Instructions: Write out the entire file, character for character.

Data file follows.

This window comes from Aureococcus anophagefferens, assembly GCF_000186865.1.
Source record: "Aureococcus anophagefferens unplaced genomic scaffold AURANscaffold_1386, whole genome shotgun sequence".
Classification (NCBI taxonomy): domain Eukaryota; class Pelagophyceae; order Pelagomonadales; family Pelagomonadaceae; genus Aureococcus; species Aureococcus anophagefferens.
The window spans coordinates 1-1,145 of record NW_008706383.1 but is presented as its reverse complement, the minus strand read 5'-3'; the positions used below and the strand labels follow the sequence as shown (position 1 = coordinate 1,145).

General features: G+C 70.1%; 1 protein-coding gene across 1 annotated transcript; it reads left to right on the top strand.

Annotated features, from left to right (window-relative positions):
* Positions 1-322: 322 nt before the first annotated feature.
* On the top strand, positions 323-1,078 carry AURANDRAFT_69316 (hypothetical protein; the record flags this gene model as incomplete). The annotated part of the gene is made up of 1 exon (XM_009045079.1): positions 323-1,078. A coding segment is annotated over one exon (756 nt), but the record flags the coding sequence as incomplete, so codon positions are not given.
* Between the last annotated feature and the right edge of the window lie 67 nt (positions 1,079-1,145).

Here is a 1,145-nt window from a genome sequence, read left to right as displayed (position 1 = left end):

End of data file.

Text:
This window comes from Aureococcus anophagefferens, assembly GCF_000186865.1.
Source record: "Aureococcus anophagefferens unplaced genomic scaffold AURANscaffold_1386, whole genome shotgun sequence".
Classification (NCBI taxonomy): domain Eukaryota; class Pelagophyceae; order Pelagomonadales; family Pelagomonadaceae; genus Aureococcus; species Aureococcus anophagefferens.
The window spans coordinates 1-1,145 of record NW_008706383.1 but is presented as its reverse complement, the minus strand read 5'-3'; the positions used below and the strand labels follow the sequence as shown (position 1 = coordinate 1,145).

General features: G+C 70.1%; 1 protein-coding gene across 1 annotated transcript; it reads left to right on the top strand.

Annotated features, from left to right (window-relative positions):
* Positions 1-322: 322 nt before the first annotated feature.
* On the top strand, positions 323-1,078 carry AURANDRAFT_69316 (hypothetical protein; the record flags this gene model as incomplete). The annotated part of the gene is made up of 1 exon (XM_009045079.1): positions 323-1,078. A coding segment is annotated over one exon (756 nt), but the record flags the coding sequence as incomplete, so codon positions are not given.
* Between the last annotated feature and the right edge of the window lie 67 nt (positions 1,079-1,145).

Here is a 1,145-nt window from a genome sequence, read left to right as displayed (position 1 = left end):